Today is the Winter Solstice and with it comes the official start of the longest (or so it seems) season of all. Although it really does seem like we’ve been in the thick of it for a little while, what with the plummeting temperatures, arctic winds and windows that drip with condensation greeting me each morning. Depending on which part of the UK you’re in, there’s a chance you’ve received your first flurry of snowfall. I know winter has really hit home when the heating system is switched on of a nightly basis and when I begin living in my biggest of jumpers and snuggliest of socks – and that has happened without me even realising.
So, this week’s featured poem has a wintry theme – although it’s the notion of an untold secret that arouses more interest. Yes, Christina Rossetti has certainly intrigued many with this poem and there have been any number of speculative guesses of what the secret she speaks of could possibly be. I have to admit that it was not what lay at the heart of said ‘secret’ that grabbed my immediate attention on first reading but the intertwining of the winter with the secret. The idea of keeping something secret seems to somehow fit quite comfortably with the season, with everything being wrapped up tight and hidden away more easily than it would usually be; the shawl, veil and cloak that Rossetti surrounds herself in keeps out the outer cold and protects the inner secret from the prying attention of others. Conversely, winter could also be the thing that threatens to expose a secret – note the draughts that ‘come whistling thro’ my hall…Nipping and clipping thro’ my wraps and all’, as well as the mask that is worn for ‘warmth’ and perhaps too for self-preservation. I also just love the idea of a secret being frozen that appears in the third line and the image it conjures up, of something forever held as it is, unknown and producing an endless quest for knowledge from those who see it. Much like any singular poem, I suppose, whose meaning remains a secret to everyone but its author.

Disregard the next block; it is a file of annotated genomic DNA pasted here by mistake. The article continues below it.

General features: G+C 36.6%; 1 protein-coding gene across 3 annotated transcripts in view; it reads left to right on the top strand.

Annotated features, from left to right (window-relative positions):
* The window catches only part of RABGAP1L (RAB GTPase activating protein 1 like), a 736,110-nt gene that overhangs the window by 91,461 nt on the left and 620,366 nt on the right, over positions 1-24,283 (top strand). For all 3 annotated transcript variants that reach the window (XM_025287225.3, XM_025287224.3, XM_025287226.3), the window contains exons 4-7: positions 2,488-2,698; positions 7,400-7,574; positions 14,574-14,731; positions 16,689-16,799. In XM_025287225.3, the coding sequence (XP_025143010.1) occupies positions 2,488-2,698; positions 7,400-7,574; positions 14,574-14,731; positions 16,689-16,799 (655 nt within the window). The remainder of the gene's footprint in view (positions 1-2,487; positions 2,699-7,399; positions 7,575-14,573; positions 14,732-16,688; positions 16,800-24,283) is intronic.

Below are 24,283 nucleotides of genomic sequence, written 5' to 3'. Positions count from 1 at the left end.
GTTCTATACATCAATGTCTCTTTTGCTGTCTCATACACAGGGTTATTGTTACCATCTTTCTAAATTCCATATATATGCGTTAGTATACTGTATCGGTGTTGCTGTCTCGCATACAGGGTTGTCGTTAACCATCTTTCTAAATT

Rossetti keeps us hanging, never revealing her secret – or indeed confirming that there is one to begin with – just giving us an estimated time of when we may know more, far off into the summer months when things and people alike generally are freer. Winter is a time to keep things close to your chest, to gather all the warmth you can. I think that this poem exudes a playful energy in its teasing and ambiguity, and hope it serves as a winter warmer.
Winter: My Secret
I tell my secret? No indeed, not I:
Perhaps some day, who knows?
But not today; it froze, and blows and snows,
And you’re too curious: fie!
You want to hear it? well:
Only, my secret’s mine, and I won’t tell.
Or, after all, perhaps there’s none:
Suppose there is no secret after all,
But only just my fun.
Today’s a nipping day, a biting day;
In which one wants a shawl,
A veil, a cloak, and other wraps:
I cannot ope to everyone who taps,
And let the draughts come whistling thro’ my hall;
Come bounding and surrounding me,
Come buffeting, astounding me,
Nipping and clipping thro’ my wraps and all.
I wear my mask for warmth: who ever shows
His nose to Russian snows
To be pecked at by every wind that blows?
You would not peck? I thank you for good will,
Believe, but leave the truth untested still.
Spring’s an expansive time: yet I don’t trust
March with its peck of dust,
Nor April with its rainbow-crowned brief showers,
Nor even May, whose flowers
One frost may wither thro’ the sunless hours.
Perhaps some languid summer day,
When drowsy birds sing less and less,
And golden fruit is ripening to excess,
If there’s not too much sun nor too much cloud,
And the warm wind is neither still nor loud,
Perhaps my secret I may say,
Or you may guess.
Christina Rossetti (1830-1894)